CFP: Special issue 'Technology' - ‘Body Politics. Zeitschrift für Körpergeschichte’ (Journal for the History of the Body)

Karsten Uhl's picture

The history of the body and the history of technology have similar foci. The proposed special issue of the journal ‘Body Politics’ (Journal for the History of the Body) will examine the concept of hybrid and technified bodies in modern history. Articles will analyse the relationship between bodies and technology in several historical contexts between the 19th and the 21st century.

Anson Rabinbach’s groundbreaking Human Motor (1990) prompted increased historical research on the relationship between bodies and technology. This has enriched our understanding of different perceptions and representations of artificial bodies in the modern era. This debate came into sharp relief in the debate on cyborgs. In this special issue, our main focus will not be on whether artificial body modifications have new features that allow us to label bodies cyborgs. Instead, we invite contributions, which adopt new and innovative ways to investigate technified body practices within their specific technological environment. The field of study is open to either work, household or leisure-time environments.

Based on our concept of bodies as interfaces between technology and the humane, our special issue seeks to shed light on everyday practices. We welcome microhistorical approaches, which strengthen the user’s perspective on technology, i.e. the adaptation of technology is of foremost interest in everyday contexts of body-technology interactions.

Contributions may focus on different interests, e.g. embodied knowledge, physical experiences in technological contexts or the ‘momentum’ of technologies or bodies. Topics include, but are not limited to:

- Reproduction technology (contraceptives, artificial insemination). Everyday physical practices produced new concepts of corporeality. So that on the one hand, this fostered the acceptance of new technologies. And on the other hand, new self-conceptions emerged of what defines a ‘natural’ body;

- Visual history and/or sound studies. Bodies can be analysed as instruments of everyday performances to construct stable images of the self. Based on (audio)visual sources, contributions could contribute to the history of subjectivity;

- Bernward Joerges, a sociologist of technology, highlighted the crucial role of bodies in the transplantation system with their extensive networks of transportation and communication. Use-centred approaches provide possibilities for uncovering bodies as an integral part of networks and technological systems. For example, individual body-centred practices that interact with the emergence of technical complexity, which in turn, affect changes in corporeality;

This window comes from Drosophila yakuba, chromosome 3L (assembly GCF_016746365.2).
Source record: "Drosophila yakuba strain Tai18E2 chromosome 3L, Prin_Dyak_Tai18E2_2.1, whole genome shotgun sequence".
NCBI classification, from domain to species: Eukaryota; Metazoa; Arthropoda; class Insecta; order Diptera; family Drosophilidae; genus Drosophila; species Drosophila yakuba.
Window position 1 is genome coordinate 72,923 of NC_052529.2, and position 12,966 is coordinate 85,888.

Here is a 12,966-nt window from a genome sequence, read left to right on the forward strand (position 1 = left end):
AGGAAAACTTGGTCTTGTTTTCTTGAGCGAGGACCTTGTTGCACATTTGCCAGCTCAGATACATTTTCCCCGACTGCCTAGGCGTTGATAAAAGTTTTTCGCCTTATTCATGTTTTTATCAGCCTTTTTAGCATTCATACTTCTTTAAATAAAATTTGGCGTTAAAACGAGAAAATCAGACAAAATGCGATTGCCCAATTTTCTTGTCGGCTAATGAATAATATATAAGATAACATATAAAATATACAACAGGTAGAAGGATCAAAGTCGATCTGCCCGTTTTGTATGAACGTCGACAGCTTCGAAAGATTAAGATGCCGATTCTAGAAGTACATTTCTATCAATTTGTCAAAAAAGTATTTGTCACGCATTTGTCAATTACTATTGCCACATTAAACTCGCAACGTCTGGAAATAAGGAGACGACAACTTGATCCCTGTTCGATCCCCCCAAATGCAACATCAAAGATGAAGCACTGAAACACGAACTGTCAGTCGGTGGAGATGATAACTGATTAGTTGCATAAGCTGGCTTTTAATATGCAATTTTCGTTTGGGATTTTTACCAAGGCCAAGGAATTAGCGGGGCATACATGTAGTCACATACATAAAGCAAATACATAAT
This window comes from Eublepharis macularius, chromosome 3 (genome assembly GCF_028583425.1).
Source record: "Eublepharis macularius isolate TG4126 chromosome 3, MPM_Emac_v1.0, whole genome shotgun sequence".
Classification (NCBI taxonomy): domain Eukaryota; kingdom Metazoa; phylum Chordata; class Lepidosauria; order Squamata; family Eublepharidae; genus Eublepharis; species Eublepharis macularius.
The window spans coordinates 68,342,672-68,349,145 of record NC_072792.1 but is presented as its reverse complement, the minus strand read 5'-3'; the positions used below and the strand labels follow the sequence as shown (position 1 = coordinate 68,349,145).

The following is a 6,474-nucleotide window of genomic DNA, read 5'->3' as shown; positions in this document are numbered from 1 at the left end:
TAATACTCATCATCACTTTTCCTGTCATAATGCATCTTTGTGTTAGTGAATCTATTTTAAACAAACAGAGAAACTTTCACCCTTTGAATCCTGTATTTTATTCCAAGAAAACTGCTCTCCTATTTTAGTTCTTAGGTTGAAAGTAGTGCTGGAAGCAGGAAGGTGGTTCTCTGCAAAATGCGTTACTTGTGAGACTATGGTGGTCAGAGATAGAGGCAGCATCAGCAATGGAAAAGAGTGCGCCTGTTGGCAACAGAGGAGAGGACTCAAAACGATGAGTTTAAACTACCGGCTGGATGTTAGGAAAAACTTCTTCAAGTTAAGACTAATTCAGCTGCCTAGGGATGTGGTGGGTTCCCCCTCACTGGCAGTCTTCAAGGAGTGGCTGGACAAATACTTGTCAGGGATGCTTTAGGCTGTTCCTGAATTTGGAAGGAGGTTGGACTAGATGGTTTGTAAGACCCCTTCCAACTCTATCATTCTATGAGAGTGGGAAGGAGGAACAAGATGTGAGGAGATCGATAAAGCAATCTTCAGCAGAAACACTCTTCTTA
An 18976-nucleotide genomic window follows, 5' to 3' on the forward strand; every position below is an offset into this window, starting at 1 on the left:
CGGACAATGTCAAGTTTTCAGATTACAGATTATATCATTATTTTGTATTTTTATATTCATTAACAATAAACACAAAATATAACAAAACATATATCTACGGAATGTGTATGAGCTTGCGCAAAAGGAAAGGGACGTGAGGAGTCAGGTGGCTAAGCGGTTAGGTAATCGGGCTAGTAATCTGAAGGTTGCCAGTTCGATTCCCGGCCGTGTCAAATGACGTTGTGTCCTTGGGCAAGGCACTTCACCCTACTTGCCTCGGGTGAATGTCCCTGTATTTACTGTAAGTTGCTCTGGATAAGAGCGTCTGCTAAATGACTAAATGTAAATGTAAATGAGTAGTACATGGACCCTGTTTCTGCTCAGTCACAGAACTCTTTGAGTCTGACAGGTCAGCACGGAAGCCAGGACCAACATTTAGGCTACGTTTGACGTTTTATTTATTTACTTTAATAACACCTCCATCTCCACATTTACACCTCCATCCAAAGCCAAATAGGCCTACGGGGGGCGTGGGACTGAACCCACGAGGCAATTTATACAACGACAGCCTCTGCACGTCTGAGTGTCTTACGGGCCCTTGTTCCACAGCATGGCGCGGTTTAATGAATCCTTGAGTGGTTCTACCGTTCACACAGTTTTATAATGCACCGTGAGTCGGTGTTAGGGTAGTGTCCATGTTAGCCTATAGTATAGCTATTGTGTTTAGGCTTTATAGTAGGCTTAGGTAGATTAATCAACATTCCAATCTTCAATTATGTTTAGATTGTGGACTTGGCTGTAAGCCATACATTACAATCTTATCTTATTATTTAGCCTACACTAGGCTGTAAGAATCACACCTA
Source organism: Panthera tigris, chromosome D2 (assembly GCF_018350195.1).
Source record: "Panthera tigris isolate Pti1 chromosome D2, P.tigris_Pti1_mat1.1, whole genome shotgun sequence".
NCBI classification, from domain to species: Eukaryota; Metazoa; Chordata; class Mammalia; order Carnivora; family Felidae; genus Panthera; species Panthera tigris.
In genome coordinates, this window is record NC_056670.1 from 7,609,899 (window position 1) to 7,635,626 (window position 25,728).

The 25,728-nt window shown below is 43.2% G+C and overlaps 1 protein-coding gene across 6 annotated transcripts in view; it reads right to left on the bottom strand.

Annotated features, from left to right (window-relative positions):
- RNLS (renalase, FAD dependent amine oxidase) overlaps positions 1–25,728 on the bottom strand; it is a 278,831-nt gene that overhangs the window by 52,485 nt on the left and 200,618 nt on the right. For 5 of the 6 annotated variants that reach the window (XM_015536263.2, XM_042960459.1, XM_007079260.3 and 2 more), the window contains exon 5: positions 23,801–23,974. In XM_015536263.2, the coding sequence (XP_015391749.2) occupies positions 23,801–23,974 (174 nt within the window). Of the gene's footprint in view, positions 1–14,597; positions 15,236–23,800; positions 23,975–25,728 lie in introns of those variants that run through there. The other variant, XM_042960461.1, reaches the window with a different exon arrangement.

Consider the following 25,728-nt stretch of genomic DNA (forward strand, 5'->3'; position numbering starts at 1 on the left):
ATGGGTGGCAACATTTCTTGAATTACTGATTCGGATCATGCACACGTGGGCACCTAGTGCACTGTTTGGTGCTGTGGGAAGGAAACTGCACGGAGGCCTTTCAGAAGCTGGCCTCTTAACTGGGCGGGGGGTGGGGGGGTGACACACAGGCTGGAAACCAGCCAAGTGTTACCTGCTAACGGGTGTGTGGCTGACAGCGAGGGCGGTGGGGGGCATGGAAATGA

- The connection between technology in the service sector and the history of the body is still to be explored. Popular culture provides good case studies for study. For example, Jerry Lewis’ typewriter reveals the physical consequences of work on bodies in the service sector post-war world (Who’s Minding the Store?, 1963);

- Technologies of surveillance and discipline as electronic monitoring, panoptical control or video cameras offer good examples for power relations in the context of bodies and technologies. Concrete forms of discipline, control or governmentality may be analysed in their relation to technified bodies;

- Effects of technology can also be investigated through the example of animal bodies (e.g., (microchipped pets or turbo cows).

 

Body Politics – Zeitschrift für Körpergeschichte (Journal for the History of the Body):

During the past twenty years, scholarly research in the history of the body has proliferated. This online journal attempts to represent and contribute to the field’s development in all its facets. It publishes articles in German or English. All contributions have gone through a double-blind peer review process and appear free of charge in the open access format. Currently, Body Politics focuses primarily on Western Europe and North America in the period between 1850 and 2000. We wish, however, to expand this regional focus to include other regions.

 

Timeline for proposals:

Please send your proposal for consideration for inclusion in this special issue in either German or English. We ask for a short abstract (ca. 400 words) and a short CV by the 15th of February 2017 to Karsten Uhl (Helmut Schmidt University Hamburg, uhlk@hsu-hh.de) and Christian Zumbraegel (University of Wuppertal, zumbraegel@uni-wuppertal.de). If we accept you proposal the deadline for first drafts is the 1st of August 2017. Our special issue is planned for publication in early 2018.